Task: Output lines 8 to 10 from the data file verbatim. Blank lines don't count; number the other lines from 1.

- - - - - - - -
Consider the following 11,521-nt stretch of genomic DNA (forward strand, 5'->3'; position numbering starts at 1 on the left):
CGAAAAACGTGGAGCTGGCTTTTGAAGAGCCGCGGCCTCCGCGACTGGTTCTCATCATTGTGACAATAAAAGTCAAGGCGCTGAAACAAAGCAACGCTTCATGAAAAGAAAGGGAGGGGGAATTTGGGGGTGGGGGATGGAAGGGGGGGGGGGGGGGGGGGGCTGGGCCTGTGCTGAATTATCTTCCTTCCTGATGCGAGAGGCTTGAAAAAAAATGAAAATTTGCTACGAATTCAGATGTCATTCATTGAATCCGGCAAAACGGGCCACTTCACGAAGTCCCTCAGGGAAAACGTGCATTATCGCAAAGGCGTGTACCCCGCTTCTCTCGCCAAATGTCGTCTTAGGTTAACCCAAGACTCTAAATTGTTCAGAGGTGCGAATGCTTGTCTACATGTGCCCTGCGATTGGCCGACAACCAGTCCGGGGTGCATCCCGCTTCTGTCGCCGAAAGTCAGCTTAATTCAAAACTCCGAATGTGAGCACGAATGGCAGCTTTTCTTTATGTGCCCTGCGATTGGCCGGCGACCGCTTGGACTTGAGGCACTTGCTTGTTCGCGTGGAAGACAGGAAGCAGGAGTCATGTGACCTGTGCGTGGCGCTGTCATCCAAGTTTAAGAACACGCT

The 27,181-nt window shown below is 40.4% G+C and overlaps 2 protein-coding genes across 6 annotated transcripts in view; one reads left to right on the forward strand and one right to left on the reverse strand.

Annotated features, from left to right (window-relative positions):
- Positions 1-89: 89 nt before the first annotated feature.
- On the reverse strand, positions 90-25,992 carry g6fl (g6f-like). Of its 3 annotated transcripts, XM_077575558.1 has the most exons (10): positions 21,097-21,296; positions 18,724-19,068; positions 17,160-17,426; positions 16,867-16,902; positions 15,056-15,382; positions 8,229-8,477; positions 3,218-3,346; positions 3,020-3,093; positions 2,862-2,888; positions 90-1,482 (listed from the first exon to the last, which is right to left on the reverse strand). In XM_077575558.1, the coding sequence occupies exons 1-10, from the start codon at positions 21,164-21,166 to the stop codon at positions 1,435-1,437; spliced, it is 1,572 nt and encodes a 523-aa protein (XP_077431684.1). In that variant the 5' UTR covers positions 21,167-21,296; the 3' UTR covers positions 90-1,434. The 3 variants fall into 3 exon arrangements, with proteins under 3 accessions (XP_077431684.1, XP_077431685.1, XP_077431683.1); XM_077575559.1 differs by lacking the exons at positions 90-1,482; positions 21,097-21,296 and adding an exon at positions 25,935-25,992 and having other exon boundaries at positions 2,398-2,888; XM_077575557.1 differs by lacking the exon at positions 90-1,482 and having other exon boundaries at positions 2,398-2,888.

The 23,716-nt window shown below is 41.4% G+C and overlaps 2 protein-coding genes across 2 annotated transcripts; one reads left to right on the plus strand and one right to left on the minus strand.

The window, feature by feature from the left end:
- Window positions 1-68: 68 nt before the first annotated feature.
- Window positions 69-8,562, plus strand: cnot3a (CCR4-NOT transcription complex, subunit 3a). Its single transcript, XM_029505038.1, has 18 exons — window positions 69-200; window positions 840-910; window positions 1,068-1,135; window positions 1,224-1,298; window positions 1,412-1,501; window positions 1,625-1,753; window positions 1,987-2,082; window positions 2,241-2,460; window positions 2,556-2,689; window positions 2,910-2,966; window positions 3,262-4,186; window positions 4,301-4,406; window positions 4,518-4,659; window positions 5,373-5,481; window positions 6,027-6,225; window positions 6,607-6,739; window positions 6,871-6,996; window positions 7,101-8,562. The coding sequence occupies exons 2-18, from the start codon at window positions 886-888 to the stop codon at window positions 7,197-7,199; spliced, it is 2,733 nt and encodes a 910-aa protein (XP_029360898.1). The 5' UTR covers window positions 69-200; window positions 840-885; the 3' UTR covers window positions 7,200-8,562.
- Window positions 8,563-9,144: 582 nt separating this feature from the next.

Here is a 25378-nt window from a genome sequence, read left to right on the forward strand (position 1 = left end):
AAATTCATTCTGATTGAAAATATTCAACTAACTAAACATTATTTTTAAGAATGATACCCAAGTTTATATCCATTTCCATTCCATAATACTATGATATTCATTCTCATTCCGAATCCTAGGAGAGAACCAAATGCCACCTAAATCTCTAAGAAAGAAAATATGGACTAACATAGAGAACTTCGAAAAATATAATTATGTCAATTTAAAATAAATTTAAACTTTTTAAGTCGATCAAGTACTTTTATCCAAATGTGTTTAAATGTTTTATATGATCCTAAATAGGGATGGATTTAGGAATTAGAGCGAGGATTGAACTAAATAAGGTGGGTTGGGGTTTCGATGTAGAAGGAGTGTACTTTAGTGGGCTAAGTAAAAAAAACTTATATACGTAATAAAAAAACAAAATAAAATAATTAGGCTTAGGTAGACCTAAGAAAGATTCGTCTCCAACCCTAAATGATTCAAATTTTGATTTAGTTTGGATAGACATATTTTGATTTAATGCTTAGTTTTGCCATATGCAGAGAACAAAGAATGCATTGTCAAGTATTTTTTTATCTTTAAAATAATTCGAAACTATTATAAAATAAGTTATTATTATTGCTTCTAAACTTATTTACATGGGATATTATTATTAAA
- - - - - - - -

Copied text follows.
The window, feature by feature from the left end:
- Window positions 1-68: 68 nt before the first annotated feature.
- Window positions 69-8,562, plus strand: cnot3a (CCR4-NOT transcription complex, subunit 3a). Its single transcript, XM_029505038.1, has 18 exons — window positions 69-200; window positions 840-910; window positions 1,068-1,135; window positions 1,224-1,298; window positions 1,412-1,501; window positions 1,625-1,753; window positions 1,987-2,082; window positions 2,241-2,460; window positions 2,556-2,689; window positions 2,910-2,966; window positions 3,262-4,186; window positions 4,301-4,406; window positions 4,518-4,659; window positions 5,373-5,481; window positions 6,027-6,225; window positions 6,607-6,739; window positions 6,871-6,996; window positions 7,101-8,562. The coding sequence occupies exons 2-18, from the start codon at window positions 886-888 to the stop codon at window positions 7,197-7,199; spliced, it is 2,733 nt and encodes a 910-aa protein (XP_029360898.1). The 5' UTR covers window positions 69-200; window positions 840-885; the 3' UTR covers window positions 7,200-8,562.